It’s taken me about 20 minutes to come up with this post and work out this little math formula.  If I could save $1 every time I get gas because I make savvy spending decisions, then I could save at least $50 this year.  That’s like getting $150 an hour.  It’s worth it in my book.

The best part is this helps me decide when I should run to a second grocery store because they have a sale.  Does the cost in gas justify the extra savings?  This helps when considering making an extra trip to do something.  Does the cost in gas justify doing this today, or should I just do it next time I’m out and about?

Remember, if you drive a lot or have a massive vehicle that holds dozens of gallons, you’re savings can add up even more quickly.

Do you ever drive out of the way to get gas?  Have you ever figured out your cost per mile?  Do you think this whole exercise was a complete waste of your time?

 

Comments

  1. says

    Gas is an interesting focus if only for the obvious irony of wasting time and money (the burning gas) to go find the cheap gas.
    The concept can be expanded to any trip made to buy anything on sale. For example, I love Costco, but my nearest one is over 15 miles away. So it’s about a 40 minute round trip, and nearly $6 in gas. I rarely go to Costco from the house. When I know I’ll be near it, I go on the way home.

    Similarly, when I ask the mrs what she’s up to on an errand day, she’ll mention two stops, but remark that she’s coming home in between. Picture a 3 sided triangle. Ten miles between corners. I’ve explained to her that a round trip to each of the two stops is 40 miles, but go from one to the other, and it’s now 30.

    I’m guilty of over-thinking some of these things, but in the end, I’m happier reducing both my gas burned and the time spent driving at the expense of just a bit of planning.

    • says

      Joe,
      Living in Cheyenne, I’ve realized that we really need to plan our trips well. This city is so spread out. I think that makes a huge difference in our total monthly gas bill. We get gas at Sam’s when we are there (or next door at Walmart) otherwise we get it where we are (with the help of Gas Buddy).

  2. Art Ford says

    Another interesting exercise (at least it was to me) involved calculating how much less I would spend on gas if I upgraded from my current car to one that is more energy efficient. While it would be nice to have an excuse to upgrade, I decided the costs didn’t make sense for me when savings were compared to the cost of the upgrade. I found I wouldn’t save as much as the pundits seem to indicate.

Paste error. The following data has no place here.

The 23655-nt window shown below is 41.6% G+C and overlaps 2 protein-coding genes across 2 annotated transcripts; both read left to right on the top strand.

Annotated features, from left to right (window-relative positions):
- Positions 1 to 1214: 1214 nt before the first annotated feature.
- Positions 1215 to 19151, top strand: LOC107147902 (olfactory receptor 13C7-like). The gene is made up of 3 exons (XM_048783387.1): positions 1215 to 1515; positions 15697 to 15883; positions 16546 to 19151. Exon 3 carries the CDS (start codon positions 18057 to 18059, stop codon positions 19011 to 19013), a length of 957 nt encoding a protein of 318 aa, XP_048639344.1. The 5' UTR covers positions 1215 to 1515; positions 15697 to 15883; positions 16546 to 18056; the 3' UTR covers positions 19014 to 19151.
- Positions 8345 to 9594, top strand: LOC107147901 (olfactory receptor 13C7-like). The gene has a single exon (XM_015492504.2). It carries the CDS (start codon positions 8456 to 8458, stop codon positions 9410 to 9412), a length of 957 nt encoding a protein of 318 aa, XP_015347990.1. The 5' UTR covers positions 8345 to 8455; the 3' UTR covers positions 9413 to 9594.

• says

      Dad,
      I was thinking it might make sense for me to grab a calculator and see what kind of a difference it would make on a year of gas. I’m guessing it wouldn’t be enough to justify the cost of a new card, but I haven’t done any calculations yet …

  3. says

    I always laughed at my friend that would drive 15 miles in DC traffic to go to the Sam’s club by his parents house to get gas… he had no clue he was wasting money and when you’d try to explain it he wouldn’t listen… oh well. Maybe I should show him this post :)

    • old pal says

      I can’t say it’s why I own a motorcycle… but it only makes cents to deal in pennies difference rather than dollars. (I realize the two wheeled argument isn’t for the faint of heart or the parent toting kids… for that argument I use my toyota echo).

      • says

        Hey ‘old pal’,

        Nice to hear from you. So can you hook up car seats to a motorcycle? Do you have any good talking points for convincing the mrs of the value of a motorcycle? Any idea how to stay warm on a motorcycle when it’s snowing and the wind is blowing a hundred miles an hour?

        Alright, I might need to look into an Echo…

        If so I’m game!

    • says

      Lance,
      That doesn’t make any sense does it? Hopefully he’ll eventually realize that his ‘cheap gas’ is costing him more money and waisting his time.

  4. says

    I always make it a point to fill up when I am near the cheapest gas stations. That way I don’t waste gas to save a few pennies. I also have a gas credit card that really helps to make gas even cheaper.